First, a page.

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tape

[teyp] /teɪp/
noun
1.
a long, narrow strip of linen, cotton, or the like, used for tying garments, binding seams or carpets, etc.
2.
a long, narrow strip of paper, metal, etc.
3.
a strip of cloth, paper, or plastic with an adhesive surface, used for sealing, binding, or attaching items together; adhesive tape or masking tape.
5.
a string stretched across the finishing line in a race and broken by the winning contestant on crossing the line.
8.
a magnetic tape carrying prerecorded sound:
a tape of a rock concert.
verb (used with object), taped, taping.
9.
to furnish with a tape or tapes.
10.
to tie up, bind, or attach with tape.
11.
to measure with or as if with a tape measure.
12.
to record or prerecord on magnetic tape.
verb (used without object), taped, taping.
13.
to record something on magnetic tape.
Origin
1000
before 1000; Middle English; unexplained variant of tappe, Old English tæppe strip (of cloth), literally, part torn off; akin to Middle Low German teppen to tear, pluck
Related forms
tapeless, adjective
tapelike, adjective
pretape, verb (used with object), pretaped, pretaping.
retape, verb (used with object), retaped, retaping.
untaped, adjective
Dictionary.com Unabridged
Based on the Random House Dictionary, © Random House, Inc. 2014.
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British Dictionary definitions for tape's

tape

/teɪp/
noun
1.
a long thin strip, made of cotton, linen, etc, used for binding, fastening, etc
2.
any long narrow strip of cellulose, paper, metal, etc, having similar uses
3.
a string stretched across the track at the end of a race course
4.
(military, slang, mainly Brit) another word for stripe1 (sense 3)
verb (mainly transitive)
6.
(also intransitive) Also tape-record. to record (speech, music, etc)
7.
to furnish with tapes
8.
to bind, measure, secure, or wrap with tape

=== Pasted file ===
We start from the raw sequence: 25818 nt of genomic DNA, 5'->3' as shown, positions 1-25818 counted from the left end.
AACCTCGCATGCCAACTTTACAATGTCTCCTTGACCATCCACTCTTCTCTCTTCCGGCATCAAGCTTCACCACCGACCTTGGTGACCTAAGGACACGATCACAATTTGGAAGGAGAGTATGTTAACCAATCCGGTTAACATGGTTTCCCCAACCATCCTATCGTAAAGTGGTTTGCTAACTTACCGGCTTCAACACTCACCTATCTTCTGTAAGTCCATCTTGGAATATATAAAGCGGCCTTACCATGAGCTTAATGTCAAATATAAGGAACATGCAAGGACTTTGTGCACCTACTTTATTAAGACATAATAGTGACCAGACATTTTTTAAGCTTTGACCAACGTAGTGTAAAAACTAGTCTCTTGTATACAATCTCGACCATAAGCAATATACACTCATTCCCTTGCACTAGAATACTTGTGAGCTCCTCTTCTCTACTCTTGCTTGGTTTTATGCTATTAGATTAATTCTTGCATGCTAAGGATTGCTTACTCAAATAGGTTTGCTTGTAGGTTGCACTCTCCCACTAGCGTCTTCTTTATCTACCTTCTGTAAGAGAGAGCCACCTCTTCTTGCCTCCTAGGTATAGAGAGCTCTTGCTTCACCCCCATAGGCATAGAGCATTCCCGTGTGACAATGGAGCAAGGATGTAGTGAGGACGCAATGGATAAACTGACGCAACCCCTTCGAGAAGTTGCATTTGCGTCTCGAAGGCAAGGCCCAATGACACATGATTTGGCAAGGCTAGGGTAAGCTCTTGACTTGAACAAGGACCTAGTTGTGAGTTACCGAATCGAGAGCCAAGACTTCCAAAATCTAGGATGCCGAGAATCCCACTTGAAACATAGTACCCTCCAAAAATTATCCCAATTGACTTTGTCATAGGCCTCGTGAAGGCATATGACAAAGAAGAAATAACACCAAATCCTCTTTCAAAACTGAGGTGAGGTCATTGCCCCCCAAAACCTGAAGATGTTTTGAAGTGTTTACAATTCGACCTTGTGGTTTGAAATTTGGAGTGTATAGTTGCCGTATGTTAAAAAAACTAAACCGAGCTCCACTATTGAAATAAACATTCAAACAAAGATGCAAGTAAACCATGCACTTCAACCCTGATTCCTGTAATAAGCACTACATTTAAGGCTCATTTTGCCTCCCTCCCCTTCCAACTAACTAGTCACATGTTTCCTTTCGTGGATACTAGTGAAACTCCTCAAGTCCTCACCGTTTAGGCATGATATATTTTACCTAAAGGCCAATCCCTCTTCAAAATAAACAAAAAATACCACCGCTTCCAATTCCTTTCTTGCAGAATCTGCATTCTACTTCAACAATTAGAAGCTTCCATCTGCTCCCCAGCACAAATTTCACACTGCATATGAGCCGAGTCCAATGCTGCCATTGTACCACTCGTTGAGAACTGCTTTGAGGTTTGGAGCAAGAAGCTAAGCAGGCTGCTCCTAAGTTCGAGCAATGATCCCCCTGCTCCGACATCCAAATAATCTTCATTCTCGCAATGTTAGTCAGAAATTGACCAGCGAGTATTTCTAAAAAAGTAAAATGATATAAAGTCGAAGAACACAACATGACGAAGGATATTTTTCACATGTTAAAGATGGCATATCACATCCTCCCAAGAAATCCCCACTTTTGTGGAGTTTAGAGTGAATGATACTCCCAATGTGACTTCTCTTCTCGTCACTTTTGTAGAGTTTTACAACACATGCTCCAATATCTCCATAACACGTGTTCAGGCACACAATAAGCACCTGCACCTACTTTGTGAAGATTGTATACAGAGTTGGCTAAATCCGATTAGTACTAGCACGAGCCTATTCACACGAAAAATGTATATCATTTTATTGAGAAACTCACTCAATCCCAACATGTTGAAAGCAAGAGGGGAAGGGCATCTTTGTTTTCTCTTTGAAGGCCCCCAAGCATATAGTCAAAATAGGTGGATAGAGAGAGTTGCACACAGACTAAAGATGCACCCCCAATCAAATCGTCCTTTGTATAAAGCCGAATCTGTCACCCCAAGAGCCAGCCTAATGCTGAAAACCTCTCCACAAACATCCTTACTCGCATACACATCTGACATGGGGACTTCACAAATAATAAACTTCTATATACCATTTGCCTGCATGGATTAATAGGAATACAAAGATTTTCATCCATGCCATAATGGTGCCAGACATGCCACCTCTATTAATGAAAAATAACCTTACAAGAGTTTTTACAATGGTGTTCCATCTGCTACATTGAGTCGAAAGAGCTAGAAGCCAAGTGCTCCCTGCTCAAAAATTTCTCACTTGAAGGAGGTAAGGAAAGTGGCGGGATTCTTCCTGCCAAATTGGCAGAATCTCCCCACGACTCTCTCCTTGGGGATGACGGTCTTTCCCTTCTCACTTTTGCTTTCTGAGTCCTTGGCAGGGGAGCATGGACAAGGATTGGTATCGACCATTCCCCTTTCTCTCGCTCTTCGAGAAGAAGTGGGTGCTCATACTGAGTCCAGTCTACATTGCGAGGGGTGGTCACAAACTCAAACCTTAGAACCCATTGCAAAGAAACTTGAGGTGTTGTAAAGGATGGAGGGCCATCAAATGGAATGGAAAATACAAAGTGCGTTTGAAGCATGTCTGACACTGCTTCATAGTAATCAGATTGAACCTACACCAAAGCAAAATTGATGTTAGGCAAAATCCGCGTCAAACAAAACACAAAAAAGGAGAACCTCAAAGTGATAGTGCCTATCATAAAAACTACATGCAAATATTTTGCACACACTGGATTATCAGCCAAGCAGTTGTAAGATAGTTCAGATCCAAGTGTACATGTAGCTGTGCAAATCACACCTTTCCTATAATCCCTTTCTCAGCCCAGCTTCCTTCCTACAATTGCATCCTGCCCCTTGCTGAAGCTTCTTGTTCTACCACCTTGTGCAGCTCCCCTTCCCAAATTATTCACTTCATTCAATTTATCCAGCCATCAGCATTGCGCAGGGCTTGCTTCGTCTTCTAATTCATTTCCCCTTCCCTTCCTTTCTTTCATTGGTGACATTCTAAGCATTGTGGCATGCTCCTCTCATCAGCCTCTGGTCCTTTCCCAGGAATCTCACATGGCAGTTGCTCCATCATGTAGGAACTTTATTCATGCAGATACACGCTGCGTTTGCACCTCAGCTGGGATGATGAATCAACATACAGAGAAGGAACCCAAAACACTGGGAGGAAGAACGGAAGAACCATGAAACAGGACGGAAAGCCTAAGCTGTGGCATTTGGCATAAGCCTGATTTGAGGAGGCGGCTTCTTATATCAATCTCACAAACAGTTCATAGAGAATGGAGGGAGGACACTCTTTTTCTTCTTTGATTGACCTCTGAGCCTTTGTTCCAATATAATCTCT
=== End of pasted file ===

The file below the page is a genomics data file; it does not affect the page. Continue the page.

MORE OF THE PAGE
9.
(usually passive) (Brit, informal) to take stock of (a person or situation); sum up: he's got the job taped
Derived Forms
tapelike, adjective
taper, noun
Word Origin
Old English tæppe; related to Old Frisian tapia to pull, Middle Dutch tapen to tear
Collins English Dictionary - Complete & Unabridged 2012 Digital Edition
© William Collins Sons & Co. Ltd. 1979, 1986 © HarperCollins
Publishers 1998, 2000, 2003, 2005, 2006, 2007, 2009, 2012
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Word Origin and History for tape's

tape

n.

Old English tæppe "narrow strip of cloth used for tying, measuring, etc.," of uncertain origin, perhaps a back-formation from Latin tapete "carpet." The original short vowel became long in Middle English.

Tape recorder "device for recording sound on magnetic tape" first attested 1932; from earlier meaning "device for recording data on ticker tape" (1892), from tape in the sense of "paper strip of a printer" (1884). Tape-measure is attested from 1873; tape-delay is from 1968.

v.

c.1600, from tape (n.); meaning "to make a tape recording" is from 1950. Related: Taped; taping.

Online Etymology Dictionary, © 2010 Douglas Harper
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Slang definitions & phrases for tape's

tap dance

verb phrase

To improvise, tergiversate, etc, in order to hide one's ignorance: I didn't read the poop sheet, so I had to tap dance when the question came (1970s+ Army)


The Dictionary of American Slang, Fourth Edition by Barbara Ann Kipfer, PhD. and Robert L. Chapman, Ph.D.
Copyright (C) 2007 by HarperCollins Publishers.
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Idioms and Phrases with tape's

tape

see: red tape
The American Heritage® Idioms Dictionary
Copyright © 2002, 2001, 1995 by Houghton Mifflin Company. Published by Houghton Mifflin Company.
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6
7
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